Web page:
Bug 3850 - "GPS display" window of Map should give progress information
: "GPS display" window of Map should give progress information
Status: RESOLVED WONTFIX
Product: Map
General
: 4.1.2 (4.2008.36-5)
: All All
: High enhancement with 1 vote (vote)
: ---
Assigned To: unassigned
: map-bugs
:
: moreinfo
:
:
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Reported: 2008-11-10 16:10 UTC by Vincent Lefevre
Modified: 2008-12-30 16:56 UTC (History)
3 users (show)

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Description Vincent Lefevre (reporter) 2008-11-10 16:10:27 UTC
"GPS display" window of Map should give progress information until first fix
can be obtained. Indeed, though I get gray bars for several satellites, the
first fix can be very long to obtain, say more than 15 minutes.

Progress information should help users to see if they may get a fix soon. It
can also provide useful data for debugging purpose.
Comment 1 Quim Gil nokia 2008-11-17 09:29:00 UTC
Maps is developed by Navicore, an external team. But before even thinking of
asking them...

Is it possible to announce progress in any predictable way? You might have 6
satellites looking like almost get a fix but then drop down to fewer. This is
specially true e.g when driving a car in a city.

For instance, Nokia Maps (e.g. in the E71) shows a "signal strength" status
icon showing whether the current position is based in many stallites (full
level, green), just a few (mid level, yellow), nor not enough/AGPS only.
Comment 2 Quim Gil nokia 2008-12-17 18:10:31 UTC
Any comments? Otherwise I will resolve it as wontfix since, as explained, I´m
not sure such feature would provide really predictable information to users.
Comment 3 Vincent Lefevre (reporter) 2008-12-18 02:47:22 UTC
(In reply to comment #1)
> Maps is developed by Navicore, an external team. But before even thinking of
> asking them...

It could be a separate utility, e.g. a part of "GPS location".

> Is it possible to announce progress in any predictable way? You might have 6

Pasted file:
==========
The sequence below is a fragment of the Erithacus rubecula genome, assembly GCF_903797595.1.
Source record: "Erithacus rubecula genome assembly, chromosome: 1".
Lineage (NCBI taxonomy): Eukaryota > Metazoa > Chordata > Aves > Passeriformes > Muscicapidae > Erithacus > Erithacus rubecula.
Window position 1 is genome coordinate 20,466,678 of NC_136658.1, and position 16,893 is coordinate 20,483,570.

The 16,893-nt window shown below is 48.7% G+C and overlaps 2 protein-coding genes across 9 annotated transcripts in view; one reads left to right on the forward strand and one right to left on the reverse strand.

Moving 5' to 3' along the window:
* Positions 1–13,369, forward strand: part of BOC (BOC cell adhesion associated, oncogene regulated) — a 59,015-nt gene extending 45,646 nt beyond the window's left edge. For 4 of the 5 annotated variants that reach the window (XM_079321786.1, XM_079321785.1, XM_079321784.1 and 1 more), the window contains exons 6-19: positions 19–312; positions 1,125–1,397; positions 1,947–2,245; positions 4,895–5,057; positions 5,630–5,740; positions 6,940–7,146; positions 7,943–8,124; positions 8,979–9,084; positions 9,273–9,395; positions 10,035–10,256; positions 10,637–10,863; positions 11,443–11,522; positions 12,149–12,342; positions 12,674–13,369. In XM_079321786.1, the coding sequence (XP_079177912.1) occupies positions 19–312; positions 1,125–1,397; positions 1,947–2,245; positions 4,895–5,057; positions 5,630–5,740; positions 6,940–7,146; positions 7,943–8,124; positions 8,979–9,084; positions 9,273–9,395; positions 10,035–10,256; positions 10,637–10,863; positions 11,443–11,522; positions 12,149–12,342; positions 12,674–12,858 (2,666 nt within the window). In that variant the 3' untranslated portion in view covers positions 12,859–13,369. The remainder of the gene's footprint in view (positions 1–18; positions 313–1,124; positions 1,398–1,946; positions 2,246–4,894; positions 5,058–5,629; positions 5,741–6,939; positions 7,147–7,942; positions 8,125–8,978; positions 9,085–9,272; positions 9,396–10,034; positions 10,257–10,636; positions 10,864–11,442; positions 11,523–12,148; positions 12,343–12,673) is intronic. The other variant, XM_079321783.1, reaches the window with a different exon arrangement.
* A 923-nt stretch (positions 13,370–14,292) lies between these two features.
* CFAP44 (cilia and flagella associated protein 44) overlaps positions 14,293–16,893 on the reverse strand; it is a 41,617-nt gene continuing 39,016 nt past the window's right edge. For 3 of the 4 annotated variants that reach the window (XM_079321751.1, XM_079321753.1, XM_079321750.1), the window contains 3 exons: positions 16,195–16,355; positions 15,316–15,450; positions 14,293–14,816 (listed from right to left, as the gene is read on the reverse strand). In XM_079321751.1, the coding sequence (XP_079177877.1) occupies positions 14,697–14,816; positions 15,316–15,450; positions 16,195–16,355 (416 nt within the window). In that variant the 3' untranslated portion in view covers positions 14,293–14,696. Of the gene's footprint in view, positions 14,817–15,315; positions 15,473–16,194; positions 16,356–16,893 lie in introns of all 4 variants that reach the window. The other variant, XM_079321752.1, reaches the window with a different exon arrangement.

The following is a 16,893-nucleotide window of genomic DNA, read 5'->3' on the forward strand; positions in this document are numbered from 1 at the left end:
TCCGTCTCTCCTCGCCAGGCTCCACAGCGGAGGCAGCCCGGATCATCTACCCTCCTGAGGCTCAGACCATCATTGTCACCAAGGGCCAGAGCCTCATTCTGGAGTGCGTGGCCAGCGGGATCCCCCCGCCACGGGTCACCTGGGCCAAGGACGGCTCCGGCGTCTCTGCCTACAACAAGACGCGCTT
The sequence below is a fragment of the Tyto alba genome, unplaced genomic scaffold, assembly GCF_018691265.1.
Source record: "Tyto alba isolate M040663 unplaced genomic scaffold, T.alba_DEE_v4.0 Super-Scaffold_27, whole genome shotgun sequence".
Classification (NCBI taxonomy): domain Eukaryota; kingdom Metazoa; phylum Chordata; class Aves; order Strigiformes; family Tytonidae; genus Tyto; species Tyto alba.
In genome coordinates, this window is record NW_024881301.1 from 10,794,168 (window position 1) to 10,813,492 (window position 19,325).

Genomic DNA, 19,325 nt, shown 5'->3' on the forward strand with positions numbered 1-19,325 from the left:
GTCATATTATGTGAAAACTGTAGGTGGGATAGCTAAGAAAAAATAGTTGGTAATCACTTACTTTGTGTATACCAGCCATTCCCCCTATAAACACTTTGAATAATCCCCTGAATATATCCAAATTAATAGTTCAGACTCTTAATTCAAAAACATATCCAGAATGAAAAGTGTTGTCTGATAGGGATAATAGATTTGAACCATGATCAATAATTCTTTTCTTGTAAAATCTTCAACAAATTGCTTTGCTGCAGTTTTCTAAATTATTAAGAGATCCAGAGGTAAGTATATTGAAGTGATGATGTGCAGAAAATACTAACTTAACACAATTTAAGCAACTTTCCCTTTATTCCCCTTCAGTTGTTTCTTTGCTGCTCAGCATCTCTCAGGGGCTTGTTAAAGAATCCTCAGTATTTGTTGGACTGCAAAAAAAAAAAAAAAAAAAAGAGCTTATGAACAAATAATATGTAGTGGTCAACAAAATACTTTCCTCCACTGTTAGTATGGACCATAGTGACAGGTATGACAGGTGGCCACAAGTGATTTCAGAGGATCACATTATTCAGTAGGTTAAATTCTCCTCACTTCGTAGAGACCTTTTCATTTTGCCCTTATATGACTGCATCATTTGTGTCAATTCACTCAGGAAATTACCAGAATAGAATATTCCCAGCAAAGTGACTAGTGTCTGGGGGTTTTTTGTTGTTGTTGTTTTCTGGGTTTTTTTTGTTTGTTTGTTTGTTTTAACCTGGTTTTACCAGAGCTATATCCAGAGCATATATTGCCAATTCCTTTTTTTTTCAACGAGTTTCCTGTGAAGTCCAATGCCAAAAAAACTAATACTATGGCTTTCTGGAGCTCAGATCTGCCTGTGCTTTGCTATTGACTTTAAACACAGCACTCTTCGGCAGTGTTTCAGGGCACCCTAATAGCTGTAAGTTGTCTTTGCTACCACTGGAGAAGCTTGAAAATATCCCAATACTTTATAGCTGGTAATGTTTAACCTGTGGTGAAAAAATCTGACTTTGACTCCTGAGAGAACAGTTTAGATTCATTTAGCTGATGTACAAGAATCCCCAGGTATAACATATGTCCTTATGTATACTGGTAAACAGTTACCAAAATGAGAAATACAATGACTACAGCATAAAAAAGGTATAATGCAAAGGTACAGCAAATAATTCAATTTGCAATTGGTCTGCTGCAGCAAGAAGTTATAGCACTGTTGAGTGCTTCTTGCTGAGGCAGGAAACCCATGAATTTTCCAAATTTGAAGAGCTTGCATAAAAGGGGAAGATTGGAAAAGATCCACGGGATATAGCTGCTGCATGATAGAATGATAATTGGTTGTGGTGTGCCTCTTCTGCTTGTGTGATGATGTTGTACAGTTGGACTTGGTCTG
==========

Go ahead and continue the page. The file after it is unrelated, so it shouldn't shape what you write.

> satellites looking like almost get a fix but then drop down to fewer.

Such information is interesting (progress information should be detailed, e.g.
per satellite). The user may want to know if he'd rater wait for the data to be
completed or he should move somewhere else. Say, after 10 minutes at the same
place, I don't know if I should wait a bit more or if a fix is hopeless.
Comment 4 Neil MacLeod maemo.org 2008-12-22 14:52:14 UTC
(In reply to comment #2)
> Any comments? Otherwise I will resolve it as wontfix since, as explained, I´m
> not sure such feature would provide really predictable information to users.

How do Apple do it? ;-)
Comment 5 Quim Gil nokia 2008-12-22 16:28:09 UTC
(In reply to comment #4)
> How do Apple do it? ;-)

You could ask them.  :) 

Maybe the problem here is to understand what we mean by "progress information".
If the signal strength bar offered by Nokia Maps in S60 is considered by you
"progress information" then I guess we will have it in Maemo too. If you mean
something else please explain.

Also note that Google Maps in S60 doesn't offer "progress information" either.

Both Nokia Maps and Google Maps provide a fix within few seconds in S60
devices, based on A-GPS and the cellular data connection. The need of progress
information is less urgent when you get quick fixes reliably...

Since Maemo 5 will also have cellular data connection, I guess most users will